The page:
Aquatic Sciences

, 81:12 | Cite as

Methane dynamics in a large river: a case study of the Elbe River

  • Anna MatoušůEmail author
  • Martin Rulík
  • Michal Tušer
  • Adam Bednařík
  • Karel Šimek
  • Ingeborg Bussmann
Research Article


We conducted multiple small (2011–2012) and one large sampling campaign (2013) at selected profiles along the Elbe River. With the data we were able to outline spatial and temporal variability of methane concentration, oxidation and emissions in one of the major rivers of Central Europe. The highest methane concentrations were found in human-altered riverine habitats, i.e., in a harbor (1,888 nmol L−1), in a lock and weirs (1409 ± 1545 nmol L−1), and in general in the whole “impounded” river segment (383 ± 215 nmol L−1). On the other hand, the lowest methane concentrations were found in the “lowland” river segment (86 ± 56 nmol L−1). The methane oxidation rate was more efficient in the “natural” segment (71 ± 113 nmol L−1day−1, which means a turnover time of 49 ± 83 day−1) than in the “lowland” segment (4 ± 3 nmol L−1day−1, which means a turnover time of 39 ± 45 day−1). Methane emissions from the surface water into the atmosphere ranged from 0.4 to 11.9 mg m−2 day−1 (mean 2.1 ± 0.6 mg m−2 day−1) with the highest CH4 emissions at the Meissen harbor (94 kg CH4 year−1). Such human-altered riverine habitats (i.e., harbors and similar) have not been taken into consideration in the CH4 budget before, despite them being part of the river ecosystems, they may be significant CH4 hot-spots. The total CH4 diffusive flux from the whole Elbe was estimated to be approximately 97 t CH4 year−1.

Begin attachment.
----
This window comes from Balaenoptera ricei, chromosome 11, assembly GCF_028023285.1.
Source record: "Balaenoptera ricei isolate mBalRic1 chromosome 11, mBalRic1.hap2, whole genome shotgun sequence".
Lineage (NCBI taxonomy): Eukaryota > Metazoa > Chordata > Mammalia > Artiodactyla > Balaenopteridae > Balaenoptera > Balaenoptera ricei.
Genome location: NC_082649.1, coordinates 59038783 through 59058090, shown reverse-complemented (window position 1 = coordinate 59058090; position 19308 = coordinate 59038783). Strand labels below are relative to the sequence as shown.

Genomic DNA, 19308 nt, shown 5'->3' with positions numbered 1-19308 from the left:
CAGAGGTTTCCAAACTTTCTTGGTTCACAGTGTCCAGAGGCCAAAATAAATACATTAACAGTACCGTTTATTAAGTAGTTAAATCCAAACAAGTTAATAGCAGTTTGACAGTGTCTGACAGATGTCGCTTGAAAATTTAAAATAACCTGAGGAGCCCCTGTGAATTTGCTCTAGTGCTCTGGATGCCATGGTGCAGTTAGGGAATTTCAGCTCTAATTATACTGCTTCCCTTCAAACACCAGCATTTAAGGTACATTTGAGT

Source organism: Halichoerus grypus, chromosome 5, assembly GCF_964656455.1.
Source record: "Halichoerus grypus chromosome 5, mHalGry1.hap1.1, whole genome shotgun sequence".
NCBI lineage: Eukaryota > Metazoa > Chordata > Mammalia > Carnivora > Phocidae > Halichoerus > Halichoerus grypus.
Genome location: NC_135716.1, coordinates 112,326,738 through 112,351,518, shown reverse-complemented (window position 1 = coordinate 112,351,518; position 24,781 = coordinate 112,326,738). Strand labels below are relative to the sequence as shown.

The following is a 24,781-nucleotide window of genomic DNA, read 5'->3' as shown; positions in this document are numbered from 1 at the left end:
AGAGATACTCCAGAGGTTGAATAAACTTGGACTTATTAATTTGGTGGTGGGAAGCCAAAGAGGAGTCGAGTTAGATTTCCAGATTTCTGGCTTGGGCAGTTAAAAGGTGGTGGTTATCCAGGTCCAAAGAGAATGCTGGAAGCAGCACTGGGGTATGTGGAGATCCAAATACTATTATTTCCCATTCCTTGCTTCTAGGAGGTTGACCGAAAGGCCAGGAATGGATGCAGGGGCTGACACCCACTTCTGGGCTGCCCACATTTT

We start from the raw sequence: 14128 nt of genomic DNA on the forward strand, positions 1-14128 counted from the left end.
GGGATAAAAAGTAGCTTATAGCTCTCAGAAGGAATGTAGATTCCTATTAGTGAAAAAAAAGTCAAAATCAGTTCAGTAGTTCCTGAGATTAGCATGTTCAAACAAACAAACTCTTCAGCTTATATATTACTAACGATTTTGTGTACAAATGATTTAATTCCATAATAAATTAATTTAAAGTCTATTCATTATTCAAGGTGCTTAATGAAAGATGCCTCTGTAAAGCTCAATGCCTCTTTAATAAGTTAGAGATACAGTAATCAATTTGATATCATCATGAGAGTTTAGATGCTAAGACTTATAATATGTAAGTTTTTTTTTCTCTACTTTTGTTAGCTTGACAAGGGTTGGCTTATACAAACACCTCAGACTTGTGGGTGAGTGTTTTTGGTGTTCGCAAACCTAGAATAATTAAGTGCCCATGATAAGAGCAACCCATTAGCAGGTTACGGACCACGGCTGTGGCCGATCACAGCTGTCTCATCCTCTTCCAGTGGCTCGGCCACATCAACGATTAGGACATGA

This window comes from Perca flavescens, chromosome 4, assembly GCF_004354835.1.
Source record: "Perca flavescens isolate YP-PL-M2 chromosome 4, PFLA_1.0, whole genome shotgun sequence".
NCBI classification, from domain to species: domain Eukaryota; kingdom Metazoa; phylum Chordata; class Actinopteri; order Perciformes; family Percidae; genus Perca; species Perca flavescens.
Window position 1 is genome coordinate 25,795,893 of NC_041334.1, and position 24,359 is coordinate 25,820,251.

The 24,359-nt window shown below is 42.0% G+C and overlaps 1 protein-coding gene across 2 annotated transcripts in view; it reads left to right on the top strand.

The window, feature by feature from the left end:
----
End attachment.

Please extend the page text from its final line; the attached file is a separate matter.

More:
Diffusive flux Ebullition Elbe river Methane concentration Methane oxidation rate Methane turnover time 



This work is dedicated to the memory of our friend and colleague Dr. Jan Jezbera, who supported this study by providing his knowledge, a lot of encouragement, and help during the sampling campaigns on the Elbe. This project was financially supported by project GAJU 145/2013/D, by project GAČR-13-00243S (PI-K. Šimek), and by project CZ.1.07/2.3.00/20.0204 (CEKOPOT) co-financed by the European Social Fund and the state budget of the Czech Republic. This logistically and technically challenging project would not have taken place without the great help and support of many of our colleagues! Infinite gratitude belongs to Prof. Jan Kubečka for his motivation and providing the Thor Heyerdahl research vessel, to Ing. Radka Malá and Marie Štojdlová for their technician help in the laboratory, further to Dr. Martin Blaser from the Max Planck Institute for Terrestrial Microbiology in Marburg (Germany), Dr. Vojtěch Kasalický, Dr. Jiří Nedoma, Doc. Josef Hejzlar and his colleagues, Prof. Hana Šantrůčková, Prof. Jaroslav Vrba, Jakub Matoušů, Dr. Kateřina Diáková, Dr. Jaroslava Frouzová, Mgr. Kateřina Bernardová, and Dr. Tomáš Jůza, for providing and organizing logistical support.


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© Springer Nature Switzerland AG 2018

Authors and Affiliations

  1. 1.Biology Centre CASInstitute of HydrobiologyČeské BudějoviceCzech Republic
  2. 2.Faculty of SciencesUniversity of South BohemiaČeské BudějoviceCzech Republic
  3. 3.Department of Ecology and Environmental Sciences, Faculty of SciencePalacký UniversityOlomoucCzech Republic
  4. 4.Alfred Wegener Institute Helmholtz-Zentrum für Polar-und MeeresforschungHelgolandGermany

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